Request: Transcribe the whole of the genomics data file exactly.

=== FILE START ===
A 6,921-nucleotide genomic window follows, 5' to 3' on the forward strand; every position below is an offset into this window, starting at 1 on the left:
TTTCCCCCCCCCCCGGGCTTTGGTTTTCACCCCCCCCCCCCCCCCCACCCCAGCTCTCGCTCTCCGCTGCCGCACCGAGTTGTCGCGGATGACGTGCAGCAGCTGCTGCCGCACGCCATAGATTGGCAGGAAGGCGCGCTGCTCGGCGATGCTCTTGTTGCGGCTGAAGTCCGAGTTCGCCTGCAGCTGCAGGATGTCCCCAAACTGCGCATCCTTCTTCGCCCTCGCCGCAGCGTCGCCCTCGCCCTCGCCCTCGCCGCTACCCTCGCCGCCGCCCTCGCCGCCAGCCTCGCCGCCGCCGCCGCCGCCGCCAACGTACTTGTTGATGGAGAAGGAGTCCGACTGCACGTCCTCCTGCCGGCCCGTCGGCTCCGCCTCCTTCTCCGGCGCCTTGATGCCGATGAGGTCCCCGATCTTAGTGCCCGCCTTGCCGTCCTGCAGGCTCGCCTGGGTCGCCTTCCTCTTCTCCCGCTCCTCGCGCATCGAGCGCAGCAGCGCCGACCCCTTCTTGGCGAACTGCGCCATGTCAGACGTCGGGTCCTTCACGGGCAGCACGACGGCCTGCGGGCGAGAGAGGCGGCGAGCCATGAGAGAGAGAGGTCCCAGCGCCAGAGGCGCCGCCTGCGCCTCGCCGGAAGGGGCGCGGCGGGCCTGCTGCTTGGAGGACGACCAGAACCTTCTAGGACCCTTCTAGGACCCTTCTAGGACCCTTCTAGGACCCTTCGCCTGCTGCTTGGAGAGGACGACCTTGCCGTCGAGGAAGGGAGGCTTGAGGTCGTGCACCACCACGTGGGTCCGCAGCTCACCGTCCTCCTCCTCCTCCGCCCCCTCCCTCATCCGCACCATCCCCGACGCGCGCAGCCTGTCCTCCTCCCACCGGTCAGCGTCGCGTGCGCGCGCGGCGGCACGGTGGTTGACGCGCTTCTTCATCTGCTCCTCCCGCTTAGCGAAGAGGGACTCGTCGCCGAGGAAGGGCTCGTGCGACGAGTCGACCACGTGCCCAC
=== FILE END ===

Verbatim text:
A 6,921-nucleotide genomic window follows, 5' to 3' on the forward strand; every position below is an offset into this window, starting at 1 on the left:
TTTCCCCCCCCCCCGGGCTTTGGTTTTCACCCCCCCCCCCCCCCCCACCCCAGCTCTCGCTCTCCGCTGCCGCACCGAGTTGTCGCGGATGACGTGCAGCAGCTGCTGCCGCACGCCATAGATTGGCAGGAAGGCGCGCTGCTCGGCGATGCTCTTGTTGCGGCTGAAGTCCGAGTTCGCCTGCAGCTGCAGGATGTCCCCAAACTGCGCATCCTTCTTCGCCCTCGCCGCAGCGTCGCCCTCGCCCTCGCCCTCGCCGCTACCCTCGCCGCCGCCCTCGCCGCCAGCCTCGCCGCCGCCGCCGCCGCCGCCAACGTACTTGTTGATGGAGAAGGAGTCCGACTGCACGTCCTCCTGCCGGCCCGTCGGCTCCGCCTCCTTCTCCGGCGCCTTGATGCCGATGAGGTCCCCGATCTTAGTGCCCGCCTTGCCGTCCTGCAGGCTCGCCTGGGTCGCCTTCCTCTTCTCCCGCTCCTCGCGCATCGAGCGCAGCAGCGCCGACCCCTTCTTGGCGAACTGCGCCATGTCAGACGTCGGGTCCTTCACGGGCAGCACGACGGCCTGCGGGCGAGAGAGGCGGCGAGCCATGAGAGAGAGAGGTCCCAGCGCCAGAGGCGCCGCCTGCGCCTCGCCGGAAGGGGCGCGGCGGGCCTGCTGCTTGGAGGACGACCAGAACCTTCTAGGACCCTTCTAGGACCCTTCTAGGACCCTTCTAGGACCCTTCGCCTGCTGCTTGGAGAGGACGACCTTGCCGTCGAGGAAGGGAGGCTTGAGGTCGTGCACCACCACGTGGGTCCGCAGCTCACCGTCCTCCTCCTCCTCCGCCCCCTCCCTCATCCGCACCATCCCCGACGCGCGCAGCCTGTCCTCCTCCCACCGGTCAGCGTCGCGTGCGCGCGCGGCGGCACGGTGGTTGACGCGCTTCTTCATCTGCTCCTCCCGCTTAGCGAAGAGGGACTCGTCGCCGAGGAAGGGCTCGTGCGACGAGTCGACCACGTGCCCAC